December 11, 2018
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Manufacturer: Creative
Min OS X: Not Supported


Sound Blaster Live!
April 30, 2001 | Jason Sims
Pages:12345

So, besides making games sound really cool, what else does the Sound Blaster Live do for you? Its audio processor makes your music sound great. The various EAX effects let you simulate concert halls, several types of rooms, and many other acoustic environments. These effects really do make your music sound "Live", and they can enhance any audio in your system: CDs, MP3s, Internet radio stations--and even the little sounds in various applications such as your alert sound or new mail sound.

The Mixer application lets you control the volume levels for each of the sound sources on the Sound Blaster Live; each source can be muted/unmuted and enable/disable the EAX effect. It also lets you adjust the balance and fade of your speakers; you can use this simple, intuitive control to adjust the speaker output levels so they all play at the same level--an essential adjustment to get effective surround sound. It also lets you pan each source individually. The Mixer application has a couple of little quirks, but these should be addressed in future updates to the Sound Blaster software.

SoundJam is listed as bundled software on the Sound Blaster Live box, but I was disappointed to discover that it is only a demo that has been included, not the full version as the packaging suggests. Nonetheless, iTunes remains my preferred MP3 software, so I didn't mind much.

If you've got a DVD player in your Mac, the Sound Blaster can enhance your movie watching experience too. While we're on the topic of movies, we might as well discuss...

The Science of Surround Sound
Although it was developed to enhance all types of audio, surround sound technology is most often used in movies. Until recently, the standard in home theater surround sound was Dolby Pro Logic. Instead of requiring additional audio channels, Pro Logic uses a special encoding process to mix extra sound channels into the standard left and right audio channels. A receiver that supports Dolby Pro Logic then decodes the audio information and can then output left, center, right, and rear channels, as well as a subwoofer channel.

Over the last several years, Dolby Pro Logic has slowly been replaced with Dolby Digital and DTS--two different schemes for producing true 5.1 surround sound. 5.1 is a surround scheme that includes five separate channels and an LFE channel (for low frequency effects--a role that is a bit different than that of a subwoofer). Pro Logic extracts extra audio channels from a two-channel source, but 5.1 technology allows for five entirely separate audio channels--this greatly increases the effect of "localization", which is to say, the effect of hearing sounds coming from a particular location around your head. Pro Logic is basically a surround sound simulator, while 5.1 is the real thing.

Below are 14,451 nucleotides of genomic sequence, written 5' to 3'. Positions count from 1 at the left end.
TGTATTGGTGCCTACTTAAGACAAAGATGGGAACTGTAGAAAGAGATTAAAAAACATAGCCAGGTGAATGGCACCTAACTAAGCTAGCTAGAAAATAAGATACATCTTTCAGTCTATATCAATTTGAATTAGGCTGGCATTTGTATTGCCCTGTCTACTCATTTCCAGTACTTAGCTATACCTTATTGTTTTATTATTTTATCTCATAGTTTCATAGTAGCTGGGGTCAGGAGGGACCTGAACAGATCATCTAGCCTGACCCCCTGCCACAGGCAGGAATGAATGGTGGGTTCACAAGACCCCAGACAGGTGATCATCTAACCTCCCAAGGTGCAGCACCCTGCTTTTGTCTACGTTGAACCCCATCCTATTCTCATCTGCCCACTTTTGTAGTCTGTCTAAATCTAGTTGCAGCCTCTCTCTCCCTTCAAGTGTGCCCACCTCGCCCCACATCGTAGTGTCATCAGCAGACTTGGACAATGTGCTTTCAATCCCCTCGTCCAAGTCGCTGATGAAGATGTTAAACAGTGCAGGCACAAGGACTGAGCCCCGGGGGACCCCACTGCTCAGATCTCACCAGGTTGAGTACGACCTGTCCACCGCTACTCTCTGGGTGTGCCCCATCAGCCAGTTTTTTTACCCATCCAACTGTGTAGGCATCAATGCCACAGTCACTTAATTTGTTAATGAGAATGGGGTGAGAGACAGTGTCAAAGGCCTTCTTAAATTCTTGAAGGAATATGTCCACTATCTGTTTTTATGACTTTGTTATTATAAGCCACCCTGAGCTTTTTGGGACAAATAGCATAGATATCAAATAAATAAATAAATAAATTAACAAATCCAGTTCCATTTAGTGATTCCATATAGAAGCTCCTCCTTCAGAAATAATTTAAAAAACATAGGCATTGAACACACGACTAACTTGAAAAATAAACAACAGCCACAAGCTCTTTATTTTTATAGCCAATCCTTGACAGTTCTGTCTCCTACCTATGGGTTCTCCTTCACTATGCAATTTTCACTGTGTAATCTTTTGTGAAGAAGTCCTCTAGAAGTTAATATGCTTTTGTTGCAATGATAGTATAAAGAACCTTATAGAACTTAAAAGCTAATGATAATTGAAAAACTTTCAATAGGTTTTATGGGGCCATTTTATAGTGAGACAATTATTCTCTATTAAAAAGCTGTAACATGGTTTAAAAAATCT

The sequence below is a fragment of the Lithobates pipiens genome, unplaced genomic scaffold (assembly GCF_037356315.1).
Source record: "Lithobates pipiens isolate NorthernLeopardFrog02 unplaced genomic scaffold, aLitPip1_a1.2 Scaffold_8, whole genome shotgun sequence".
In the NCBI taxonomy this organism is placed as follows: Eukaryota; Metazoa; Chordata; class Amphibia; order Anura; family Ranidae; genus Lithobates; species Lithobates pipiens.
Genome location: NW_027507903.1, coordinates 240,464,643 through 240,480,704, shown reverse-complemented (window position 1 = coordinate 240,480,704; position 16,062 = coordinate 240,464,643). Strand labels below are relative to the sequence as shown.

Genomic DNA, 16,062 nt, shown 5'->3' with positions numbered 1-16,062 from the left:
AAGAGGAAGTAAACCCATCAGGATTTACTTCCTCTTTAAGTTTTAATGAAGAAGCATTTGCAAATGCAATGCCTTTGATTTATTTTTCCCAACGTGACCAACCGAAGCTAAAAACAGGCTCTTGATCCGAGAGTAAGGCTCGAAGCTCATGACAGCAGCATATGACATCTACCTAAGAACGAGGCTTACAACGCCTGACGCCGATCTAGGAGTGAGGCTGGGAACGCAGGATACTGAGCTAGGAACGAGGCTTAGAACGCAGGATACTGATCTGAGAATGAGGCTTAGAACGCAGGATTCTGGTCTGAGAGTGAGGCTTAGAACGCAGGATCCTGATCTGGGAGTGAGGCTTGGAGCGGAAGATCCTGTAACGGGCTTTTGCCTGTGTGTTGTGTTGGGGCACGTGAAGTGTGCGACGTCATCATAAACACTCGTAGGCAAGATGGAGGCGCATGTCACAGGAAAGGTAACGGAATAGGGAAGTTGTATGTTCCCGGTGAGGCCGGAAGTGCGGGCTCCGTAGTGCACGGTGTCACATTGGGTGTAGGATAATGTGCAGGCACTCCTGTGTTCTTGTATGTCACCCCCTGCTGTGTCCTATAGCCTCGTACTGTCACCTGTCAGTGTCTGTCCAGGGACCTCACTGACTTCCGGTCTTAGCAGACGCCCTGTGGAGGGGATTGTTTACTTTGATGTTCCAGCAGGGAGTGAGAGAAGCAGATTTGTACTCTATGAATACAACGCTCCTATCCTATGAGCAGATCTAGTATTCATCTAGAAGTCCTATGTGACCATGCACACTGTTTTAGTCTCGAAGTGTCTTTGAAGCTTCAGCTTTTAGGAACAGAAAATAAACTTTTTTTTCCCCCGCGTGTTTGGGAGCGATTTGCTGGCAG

Dolby Digital and DTS are also--as you might have guessed--based on entirely digital audio. This means the information is stored digitally and transferred digitally to the receiver. Of course, there is no such thing as digital sound--eventually the audio is converted to an analogue current that makes a set of speakers make sound. But keeping everything digital up to that point eliminates the interference picked up by analogue circuitry, so the signal doesn't lose any information or gain any noise along the way.

No 5.1 Yet
The Sound Blaster Live has a digital audio output, but you can't get Dolby Digital or DTS from it--yet. All the sound in your Mac is currently being handled by Sound Manager--the audio subsystem of Mac OS. Alas, Sound Manager mixes all your audio down to two channels before it gets output; 5.1 surround requires five distinct channels, so there is no way to send out true 5.1 audio from this card right now.

The only way around the Sound Manager is for a manufacturer of a sound card to write an ASIO (Audio Stream Input/Output: a multi-channel audio transfer protocol developed by Steinberg) driver that directly handles the device. Some professional audio programs support ASIO drivers, but most of the sound on your Mac will only go through Sound Manager--so that's not really going to solve the problem. Hope lies in Mac OS X: Carbon applications are still supposed to be handled by Sound Manager routines, but in OS X it may be possible to bypass the Sound Manager altogether, which would allow Creative to output the complete digital audio data found on DVDs that support 5.1 surround--so you could hook the card up to a Dolby Digital or DTS receiver and get true 5.1 surround sound from the card. Forthcoming support for Mac OS X, however, has still not been made official by Creative.

In the meantime, what you do get is Dolby Pro Logic decoding, so you can still enjoy surround sound, which--if not full 5.1--still sounds much better than plain two-channel stereo.



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